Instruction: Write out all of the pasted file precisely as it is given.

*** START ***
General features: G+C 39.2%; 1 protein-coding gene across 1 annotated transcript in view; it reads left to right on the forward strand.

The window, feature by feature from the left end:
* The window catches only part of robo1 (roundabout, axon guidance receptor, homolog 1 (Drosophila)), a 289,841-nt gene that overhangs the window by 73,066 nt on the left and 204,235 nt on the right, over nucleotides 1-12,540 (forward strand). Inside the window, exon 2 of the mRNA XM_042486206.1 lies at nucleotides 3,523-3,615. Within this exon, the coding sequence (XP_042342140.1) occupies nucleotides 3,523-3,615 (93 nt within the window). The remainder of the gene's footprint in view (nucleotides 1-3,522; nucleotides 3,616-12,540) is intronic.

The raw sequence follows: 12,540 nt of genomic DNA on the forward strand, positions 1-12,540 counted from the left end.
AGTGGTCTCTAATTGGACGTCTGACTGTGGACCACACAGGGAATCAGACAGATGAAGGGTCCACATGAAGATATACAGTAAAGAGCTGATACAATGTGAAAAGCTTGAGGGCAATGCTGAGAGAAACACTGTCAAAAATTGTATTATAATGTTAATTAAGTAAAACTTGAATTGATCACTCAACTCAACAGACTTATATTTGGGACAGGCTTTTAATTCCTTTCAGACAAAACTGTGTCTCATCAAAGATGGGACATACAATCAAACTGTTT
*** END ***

General features: G+C 39.2%; 1 protein-coding gene across 1 annotated transcript in view; it reads left to right on the forward strand.

The window, feature by feature from the left end:
* The window catches only part of robo1 (roundabout, axon guidance receptor, homolog 1 (Drosophila)), a 289,841-nt gene that overhangs the window by 73,066 nt on the left and 204,235 nt on the right, over nucleotides 1-12,540 (forward strand). Inside the window, exon 2 of the mRNA XM_042486206.1 lies at nucleotides 3,523-3,615. Within this exon, the coding sequence (XP_042342140.1) occupies nucleotides 3,523-3,615 (93 nt within the window). The remainder of the gene's footprint in view (nucleotides 1-3,522; nucleotides 3,616-12,540) is intronic.

The raw sequence follows: 12,540 nt of genomic DNA on the forward strand, positions 1-12,540 counted from the left end.
AGTGGTCTCTAATTGGACGTCTGACTGTGGACCACACAGGGAATCAGACAGATGAAGGGTCCACATGAAGATATACAGTAAAGAGCTGATACAATGTGAAAAGCTTGAGGGCAATGCTGAGAGAAACACTGTCAAAAATTGTATTATAATGTTAATTAAGTAAAACTTGAATTGATCACTCAACTCAACAGACTTATATTTGGGACAGGCTTTTAATTCCTTTCAGACAAAACTGTGTCTCATCAAAGATGGGACATACAATCAAACTGTTT